On Friday I’ll have another opportunity to talk online about the experiences we’ve had so far at my school. It’s for InnovatEd Conference in Memphis, USA, and I love the idea of presenting via Skype about kids connecting globally in just this way. We haven’t been able to do much of this in the past couple of months, due to tech difficulties resulting from our move to a new building. However we’re almost back in business, so if there’s anyone out there who’d like to connect in May for a Year 4 unit on understanding other cultures or a Year 2 unit about how schools are organised in different countries, please let me know.(The age of the students doesn’t need to match.) Skype is great, and Voicethread works well if we need to connect asynchronously due to inconvenient time differences. If you have never done this sort of thing, here’s a good place to start!

Meanwhile here’s an example of where one of my own online connections has led…

It was wonderful to meet face to face and exchange ideas today with @megangraff , who I met on Twitter. She’s a teacher librarian at a PYP school in Singapore, visiting Melbourne to see friends.  Showing her around our school, discussing similarities and differences, having her input in one of our meetings about report cards, it felt as if we had known each other for ages. She’s moving to Tanzania later this year to volunteer as teacher librarian at the School of St Jude. She has promised to stay in touch so that we can try to find a way to connect our students to provide an opportunity for some great learning on both sides.

As one of my students reflected last year, ‘Talking to people is much better than learning about them’!


Contrasting conversations…

I’m a huge admirer of the work of Sugata Mitra, as you will know if you read this blog. It was great fun today to talk to a class in Hong Kong… and Sugata himself! As an e-mediator with the SOLE and SOME project, I was asked to do a session with this group as part of a demonstration for teachers there to see the possibilities of such global interactions.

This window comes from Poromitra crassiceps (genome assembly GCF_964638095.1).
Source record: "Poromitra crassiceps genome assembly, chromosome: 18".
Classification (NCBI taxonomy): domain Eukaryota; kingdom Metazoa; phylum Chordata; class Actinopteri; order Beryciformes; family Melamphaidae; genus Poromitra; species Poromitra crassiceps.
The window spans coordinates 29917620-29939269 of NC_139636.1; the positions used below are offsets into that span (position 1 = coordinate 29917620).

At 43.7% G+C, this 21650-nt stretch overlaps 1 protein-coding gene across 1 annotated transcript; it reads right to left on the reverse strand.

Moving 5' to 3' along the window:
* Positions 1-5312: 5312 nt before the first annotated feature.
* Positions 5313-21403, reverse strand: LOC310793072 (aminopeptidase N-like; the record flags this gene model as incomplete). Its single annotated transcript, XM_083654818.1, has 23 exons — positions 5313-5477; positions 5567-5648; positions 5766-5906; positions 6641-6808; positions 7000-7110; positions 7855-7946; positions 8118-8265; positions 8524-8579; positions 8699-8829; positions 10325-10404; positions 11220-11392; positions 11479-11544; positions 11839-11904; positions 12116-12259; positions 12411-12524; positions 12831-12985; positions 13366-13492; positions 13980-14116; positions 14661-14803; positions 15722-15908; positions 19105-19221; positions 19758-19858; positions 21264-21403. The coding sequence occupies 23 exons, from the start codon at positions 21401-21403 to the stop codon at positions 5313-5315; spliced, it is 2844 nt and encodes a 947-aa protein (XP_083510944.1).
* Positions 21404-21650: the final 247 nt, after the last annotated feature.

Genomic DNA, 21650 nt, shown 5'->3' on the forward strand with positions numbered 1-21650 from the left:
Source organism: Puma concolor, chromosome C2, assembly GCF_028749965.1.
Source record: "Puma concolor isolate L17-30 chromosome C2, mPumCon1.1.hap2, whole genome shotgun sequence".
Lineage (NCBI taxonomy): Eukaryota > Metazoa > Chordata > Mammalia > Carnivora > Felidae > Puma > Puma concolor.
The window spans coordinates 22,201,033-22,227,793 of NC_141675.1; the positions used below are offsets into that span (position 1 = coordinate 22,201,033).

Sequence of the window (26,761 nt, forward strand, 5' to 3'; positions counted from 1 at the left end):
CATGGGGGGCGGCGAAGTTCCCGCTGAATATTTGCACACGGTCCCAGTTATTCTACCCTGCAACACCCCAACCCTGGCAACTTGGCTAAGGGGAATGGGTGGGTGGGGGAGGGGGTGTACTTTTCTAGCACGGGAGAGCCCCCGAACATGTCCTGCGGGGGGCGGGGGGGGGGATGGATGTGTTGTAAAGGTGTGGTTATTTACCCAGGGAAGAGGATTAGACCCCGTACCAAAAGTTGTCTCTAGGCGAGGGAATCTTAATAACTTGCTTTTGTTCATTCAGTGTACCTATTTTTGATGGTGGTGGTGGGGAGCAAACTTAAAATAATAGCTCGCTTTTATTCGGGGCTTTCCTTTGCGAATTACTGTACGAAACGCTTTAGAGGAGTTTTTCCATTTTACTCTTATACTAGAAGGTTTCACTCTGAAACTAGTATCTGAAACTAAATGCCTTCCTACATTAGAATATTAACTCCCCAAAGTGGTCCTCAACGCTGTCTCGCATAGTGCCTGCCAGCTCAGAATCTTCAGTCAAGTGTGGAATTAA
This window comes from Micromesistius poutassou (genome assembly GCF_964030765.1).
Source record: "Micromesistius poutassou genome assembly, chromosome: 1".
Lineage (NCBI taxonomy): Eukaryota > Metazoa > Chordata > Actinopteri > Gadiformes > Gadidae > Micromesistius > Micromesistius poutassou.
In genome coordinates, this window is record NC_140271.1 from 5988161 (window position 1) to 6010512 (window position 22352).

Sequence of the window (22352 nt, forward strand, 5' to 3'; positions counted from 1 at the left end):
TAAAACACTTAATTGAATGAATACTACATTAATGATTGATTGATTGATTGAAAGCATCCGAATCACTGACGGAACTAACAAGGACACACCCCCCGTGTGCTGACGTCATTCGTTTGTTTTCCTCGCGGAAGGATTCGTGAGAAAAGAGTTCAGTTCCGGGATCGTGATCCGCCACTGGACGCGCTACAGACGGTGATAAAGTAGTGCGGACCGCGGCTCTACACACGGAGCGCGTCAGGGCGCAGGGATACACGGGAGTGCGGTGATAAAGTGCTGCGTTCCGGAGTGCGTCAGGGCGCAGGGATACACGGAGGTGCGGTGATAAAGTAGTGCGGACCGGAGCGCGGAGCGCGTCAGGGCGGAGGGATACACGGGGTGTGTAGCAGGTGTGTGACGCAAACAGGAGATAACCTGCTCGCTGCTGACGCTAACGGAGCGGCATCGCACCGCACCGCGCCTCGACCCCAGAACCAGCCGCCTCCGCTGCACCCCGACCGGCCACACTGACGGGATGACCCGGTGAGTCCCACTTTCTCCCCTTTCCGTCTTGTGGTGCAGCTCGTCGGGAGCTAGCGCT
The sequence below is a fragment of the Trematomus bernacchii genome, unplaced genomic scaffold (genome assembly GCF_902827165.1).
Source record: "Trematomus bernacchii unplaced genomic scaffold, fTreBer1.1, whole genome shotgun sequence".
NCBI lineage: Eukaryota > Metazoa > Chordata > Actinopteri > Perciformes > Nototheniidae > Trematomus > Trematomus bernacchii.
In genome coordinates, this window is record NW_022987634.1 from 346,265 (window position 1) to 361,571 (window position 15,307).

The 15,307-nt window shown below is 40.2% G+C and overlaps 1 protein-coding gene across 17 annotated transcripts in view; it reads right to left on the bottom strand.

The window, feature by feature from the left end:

The class of extremely well behaved, somewhat formal 12 year olds, sat quietly and watched as small groups came up to the camera to talk to me. They introduced themselves politely one at a time and answered my questions about their school subjects, their hobbies and their interests. They respectfully asked a few questions and, with some encouragement, sang their school song. These students are clearly from well-to-do homes, as many have travelled extensively and some have even been to Australia. When I asked what they thought the similarities and differences between our countries might be, they thoughtfully expressed their ideas. They all speak Mandarin and Cantonese and most of them spoke very good English. Although I had a problem with screen sharing (I hadn’t practiced with the latest version of Skype), it was easy to engage them in conversation for about an hour. They were interested to hear that at my school, we use Skype for interactions of this sort as part of class learning.

No sooner had the conversation ended, then I had a call from one of the SOLEs in Hyderabad. There was lots of activity and noise in the room as kids came and went. The usual core group of girls stayed at the computer, chattering cheerfully. I have been away for a while and they seemed excited to see me, waving, making faces and all talking at once, mostly in Hindi! Much of the conversation (if you can call words and short phrases a conversation!) was typed, as the background hubbub made it hard to hear and anyway we use text to support the communication and help overcome accent and language barriers. It was Thaseen’s birthday and she was wearing a glitering red and silver dress and distributing chocolates to her friends. I asked about their birthday traditions and they told me she was having a party for friends and relatives and there would be cake but not gifts. We sang happy birthday, they clapped for themselves and laughed at me pretending to eat the proffered chocolate, mimicking the expressions on my face. I showed them how to fold the wrapper into a boat and while this modeling and copying was going on, more kids appeared and told me their names, talked over each other and redirected the camera to themselves.

I caught up with Rodger, another Australian e-mediator for a few minutes afterwards…

[7:12:01 PM] Edna: hi rodger
[7:12:17 PM] Edna: did you talk to HK too?
[7:34:29 PM] Rodger M: yes… how was it?
[8:06:45 PM] Edna: very different than the indians!
[8:07:02 PM] Rodger M: yes… much better english …
[8:07:15 PM] Rodger M: and much better communication quality
[8:07:27 PM] Rodger M: but more reserved and formal
[8:07:41 PM] Edna: and better off, well travelled… quite a few had been to Aus
[8:07:52 PM] Rodger M: yes .. quite different
[8:08:02 PM] Edna: then i had a bunch of noisy jiya kids with poor english… more fun!
[8:08:15 PM] Rodger M: yes 😀
[8:08:20 PM] Edna: lots of laughing